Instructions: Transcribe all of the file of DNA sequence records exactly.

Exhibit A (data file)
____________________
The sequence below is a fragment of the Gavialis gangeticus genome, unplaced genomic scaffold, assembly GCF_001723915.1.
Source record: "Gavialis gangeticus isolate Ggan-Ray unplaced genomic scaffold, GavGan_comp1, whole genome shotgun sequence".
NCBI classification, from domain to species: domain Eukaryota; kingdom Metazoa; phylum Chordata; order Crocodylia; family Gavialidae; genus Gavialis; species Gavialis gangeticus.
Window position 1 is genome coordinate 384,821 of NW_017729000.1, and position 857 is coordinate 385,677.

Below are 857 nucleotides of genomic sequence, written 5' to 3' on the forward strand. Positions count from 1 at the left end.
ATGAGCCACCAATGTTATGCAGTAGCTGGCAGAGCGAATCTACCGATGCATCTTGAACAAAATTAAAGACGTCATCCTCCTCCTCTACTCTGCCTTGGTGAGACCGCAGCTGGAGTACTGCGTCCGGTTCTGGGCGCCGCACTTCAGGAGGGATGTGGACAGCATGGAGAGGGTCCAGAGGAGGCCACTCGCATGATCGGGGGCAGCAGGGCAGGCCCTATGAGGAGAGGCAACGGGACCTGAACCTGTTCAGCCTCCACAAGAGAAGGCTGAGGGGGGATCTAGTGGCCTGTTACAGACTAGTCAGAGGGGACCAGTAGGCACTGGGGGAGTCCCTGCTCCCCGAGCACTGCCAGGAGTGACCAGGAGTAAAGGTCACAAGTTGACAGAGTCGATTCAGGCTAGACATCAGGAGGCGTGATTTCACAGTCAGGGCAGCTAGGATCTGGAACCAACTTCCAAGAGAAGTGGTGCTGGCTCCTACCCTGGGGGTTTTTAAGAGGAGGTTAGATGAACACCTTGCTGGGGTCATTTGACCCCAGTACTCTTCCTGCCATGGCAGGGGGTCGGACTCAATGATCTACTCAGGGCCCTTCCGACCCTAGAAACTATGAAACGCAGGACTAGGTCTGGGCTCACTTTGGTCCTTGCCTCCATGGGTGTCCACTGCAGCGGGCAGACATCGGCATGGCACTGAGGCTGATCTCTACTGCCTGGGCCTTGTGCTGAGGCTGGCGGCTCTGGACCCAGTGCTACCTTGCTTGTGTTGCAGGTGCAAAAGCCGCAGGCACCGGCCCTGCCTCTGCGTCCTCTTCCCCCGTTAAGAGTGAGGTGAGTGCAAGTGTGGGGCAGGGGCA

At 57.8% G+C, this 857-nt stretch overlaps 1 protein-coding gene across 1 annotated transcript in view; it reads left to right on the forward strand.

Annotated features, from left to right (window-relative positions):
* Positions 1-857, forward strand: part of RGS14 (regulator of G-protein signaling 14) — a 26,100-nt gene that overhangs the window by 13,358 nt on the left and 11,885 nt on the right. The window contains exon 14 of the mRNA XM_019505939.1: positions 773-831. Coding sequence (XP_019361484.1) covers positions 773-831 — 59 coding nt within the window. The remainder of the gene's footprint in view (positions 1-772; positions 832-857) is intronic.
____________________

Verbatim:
The sequence below is a fragment of the Gavialis gangeticus genome, unplaced genomic scaffold, assembly GCF_001723915.1.
Source record: "Gavialis gangeticus isolate Ggan-Ray unplaced genomic scaffold, GavGan_comp1, whole genome shotgun sequence".
NCBI classification, from domain to species: domain Eukaryota; kingdom Metazoa; phylum Chordata; order Crocodylia; family Gavialidae; genus Gavialis; species Gavialis gangeticus.
Window position 1 is genome coordinate 384,821 of NW_017729000.1, and position 857 is coordinate 385,677.

Below are 857 nucleotides of genomic sequence, written 5' to 3' on the forward strand. Positions count from 1 at the left end.
ATGAGCCACCAATGTTATGCAGTAGCTGGCAGAGCGAATCTACCGATGCATCTTGAACAAAATTAAAGACGTCATCCTCCTCCTCTACTCTGCCTTGGTGAGACCGCAGCTGGAGTACTGCGTCCGGTTCTGGGCGCCGCACTTCAGGAGGGATGTGGACAGCATGGAGAGGGTCCAGAGGAGGCCACTCGCATGATCGGGGGCAGCAGGGCAGGCCCTATGAGGAGAGGCAACGGGACCTGAACCTGTTCAGCCTCCACAAGAGAAGGCTGAGGGGGGATCTAGTGGCCTGTTACAGACTAGTCAGAGGGGACCAGTAGGCACTGGGGGAGTCCCTGCTCCCCGAGCACTGCCAGGAGTGACCAGGAGTAAAGGTCACAAGTTGACAGAGTCGATTCAGGCTAGACATCAGGAGGCGTGATTTCACAGTCAGGGCAGCTAGGATCTGGAACCAACTTCCAAGAGAAGTGGTGCTGGCTCCTACCCTGGGGGTTTTTAAGAGGAGGTTAGATGAACACCTTGCTGGGGTCATTTGACCCCAGTACTCTTCCTGCCATGGCAGGGGGTCGGACTCAATGATCTACTCAGGGCCCTTCCGACCCTAGAAACTATGAAACGCAGGACTAGGTCTGGGCTCACTTTGGTCCTTGCCTCCATGGGTGTCCACTGCAGCGGGCAGACATCGGCATGGCACTGAGGCTGATCTCTACTGCCTGGGCCTTGTGCTGAGGCTGGCGGCTCTGGACCCAGTGCTACCTTGCTTGTGTTGCAGGTGCAAAAGCCGCAGGCACCGGCCCTGCCTCTGCGTCCTCTTCCCCCGTTAAGAGTGAGGTGAGTGCAAGTGTGGGGCAGGGGCA

At 57.8% G+C, this 857-nt stretch overlaps 1 protein-coding gene across 1 annotated transcript in view; it reads left to right on the forward strand.

Annotated features, from left to right (window-relative positions):
* Positions 1-857, forward strand: part of RGS14 (regulator of G-protein signaling 14) — a 26,100-nt gene that overhangs the window by 13,358 nt on the left and 11,885 nt on the right. The window contains exon 14 of the mRNA XM_019505939.1: positions 773-831. Coding sequence (XP_019361484.1) covers positions 773-831 — 59 coding nt within the window. The remainder of the gene's footprint in view (positions 1-772; positions 832-857) is intronic.